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FALVEY MEMORIAL LIBRARY
FALVEY MEMORIAL LIBRARY
Joseph McGarrity Collection
Joseph McGarrity Papers
Joseph McGarrity Papers Continuation
Photostat, Article, "Joseph McGarrity, Fighter for Irish Freedom," by Marie V. Tarpey, in Studia Hib...
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Photostat, Article, "Joseph McGarrity, Fighter for Irish Freedom," by Marie V. Tarpey, in Studia Hibernica, 1971.
Tarpey, Marie V.
11 January 2014
Studia Hibernica. St. Patrick's College, Drumcondra, a College of Dublin City University.
McGarrity, Joseph, 1874-1940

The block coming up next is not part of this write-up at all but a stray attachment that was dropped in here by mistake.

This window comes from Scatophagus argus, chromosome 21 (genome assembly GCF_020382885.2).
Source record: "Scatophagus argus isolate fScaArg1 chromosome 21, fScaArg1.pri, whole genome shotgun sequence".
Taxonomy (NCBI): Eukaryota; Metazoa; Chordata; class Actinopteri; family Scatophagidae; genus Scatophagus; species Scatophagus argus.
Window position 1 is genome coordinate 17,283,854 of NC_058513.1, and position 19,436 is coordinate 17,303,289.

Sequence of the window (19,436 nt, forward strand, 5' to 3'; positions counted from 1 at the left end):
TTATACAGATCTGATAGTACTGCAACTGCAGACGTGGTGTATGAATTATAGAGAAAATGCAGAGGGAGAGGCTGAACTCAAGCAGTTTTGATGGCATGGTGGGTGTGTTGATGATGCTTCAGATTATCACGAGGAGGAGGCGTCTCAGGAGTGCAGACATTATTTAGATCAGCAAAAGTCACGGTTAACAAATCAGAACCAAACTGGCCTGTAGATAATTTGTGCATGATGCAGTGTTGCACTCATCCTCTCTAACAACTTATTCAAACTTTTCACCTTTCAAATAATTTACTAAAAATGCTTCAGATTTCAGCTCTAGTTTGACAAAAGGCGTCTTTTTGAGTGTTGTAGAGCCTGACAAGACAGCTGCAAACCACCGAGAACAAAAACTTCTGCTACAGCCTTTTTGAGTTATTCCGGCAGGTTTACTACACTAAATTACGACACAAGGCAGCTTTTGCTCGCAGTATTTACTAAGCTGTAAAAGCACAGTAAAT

(K cl it‘ If ff‘); f"-’.<‘. 1, No. U. I (lrv Joseph McGarrity, ifiighter for Irish Freedom E V. TARPEY, S.C. (Wilmington College, New Castle, Delaware) On 7 August 1940, the Irish Press, Dublin, carried a front page announcement: ‘Fighter for Irish Freedom Dead’. The ‘lighter’ was Joseph McGarrity, a voluntary Ulster exile of whom Eamon de Valera was to write: Was I asked to say of all the Americans I met . . . who was the most devoted to Ireland, I would answer without hesitation, Joseph McGarrity. He put his means, his time, all his heart and his energies into the etfort to advance the Irish cause. His devotion to Ireland and to the cause of the Irish Republic was beyond question. He loved Ireland with a deep and compassionate love and we who knew him and his work would be very ungrateful it‘ we ever forgot him.‘ Joseph McGarrity has not been forgotten, neither by Eamon de Valera who became a strong personal friend, not by the Clan- na-Gael which experienced his leadership for twenty years. The Irish Republican Army keeps his name alive as well: all statements issued by the Irish Republican Publicity Bureau in Dublin are signed J. J. McGarrity. Who was be? He was a man obsessed with the same dream, fired with the same passion that motivated Wolfe Tone, Robert Emmet, the Young lrelanders and the Fenians. When Padraic Pearse pro- claimed the birth of the Irish Republic as he stood on the steps of the General Post Otiice in Dublin, 19l6, Joseph McGarrity rejoiced. But he realized it was one thing for his friend to liing this challenge into the winds of O’Connell Street. It would be quite another to make this proclamation less ephemeral than the wind itself. Yet for McGarrity this dream was very real indeed, so real that it became his raison d’etre. He would devote his life to see Ireland a republic, a thirty-two county republic. Born in Carrickmore, county Tyrone, on 28 March 1874, McGarrity was reared in the traditions of Irish republicanism. The county itself boasted a long tradition of opposition to English rule. For, although the iiight of the Earls in I607 had put county Tyrone ‘Eamon de Valera, Souvenir Programme for Dedication Ceremonies for Villanova University Library, 22 April 1949. JOSEPH MGGAIUUTY 165 into the hands of the King and opened it to English colonization, the people did not acquiesce gracefully. The insurrection of 1641 listed first with the seizure of Charlemont and Dungannon. Then, too, it was likewise in the county Tyrone town of Dungannon that the 250 delegates to the Volunteer convention resolved in 1782: ‘That a claim of any body of men other than the Kings, Lords, and Commons of Ireland, to make laws for this Kingdom is uncon- stitutional, illegal, and a grievance’? Three years before young McGarrity left Ireland, the Tyrone Constitution described the area as a ‘stronghold of Nationalists’? It was in such an atmosphere that the future Clan-na-Gael leader was to spend his formative, adolescent years. Those years were spent upon the McGarrity farm in Creggan- deveskey, Carrickmore, a farm as Joseph himself recalled it of some thirty-odd acres, though the notice for sale described it as containing about twenty-two acres, one mod, and ten perches. I-Iere eight children were born to John and Catherine Bigley McGarrity with Joseph as the second youngest. At his birth, the father was recorded as a farmer,‘ while John McGarrity’s death certificate identified him as a tailor.‘ That he was, at least, a part- time tailor is evident from his son’s testimony that John McGarrity ‘. . . ohen tailored suits of cloth for young men in the neighborhood, who in return helped the McGarrity family to crop the land and reap the harvest.“ ‘It was a poor but happy home. Entertainment was simple: singing, story telling, dancing to the tune of the fiddle. The ragman, Harry McFetredge, arrived bi-weekly with his donkey and cart, bringing with him the latest newspapers. Lively discussion on world events then ensued between the visitor and the father while the children listened in wide-eyed silence." In his pre-school days, Joseph became a favourite of Reverend Michael Loughran who took the child with him on many of his visits to the village, the church, and the school. I-Iere the little boy ohen created pandemonium by running the full length of the school on the desk tops.‘ ' Dorothy Macardle, The Irish Republic (New York 1965) 37. ' Tyrone Constitution, 20 September 1889, p. 3. ‘ Certified y of Birth Certilicate for Joseph McGarrity, 28 March l874,'in Ciemndeveskey, with debility as cause of death. Customs House, Dublin. ' McGarrity, -Memoirs‘, p. 5.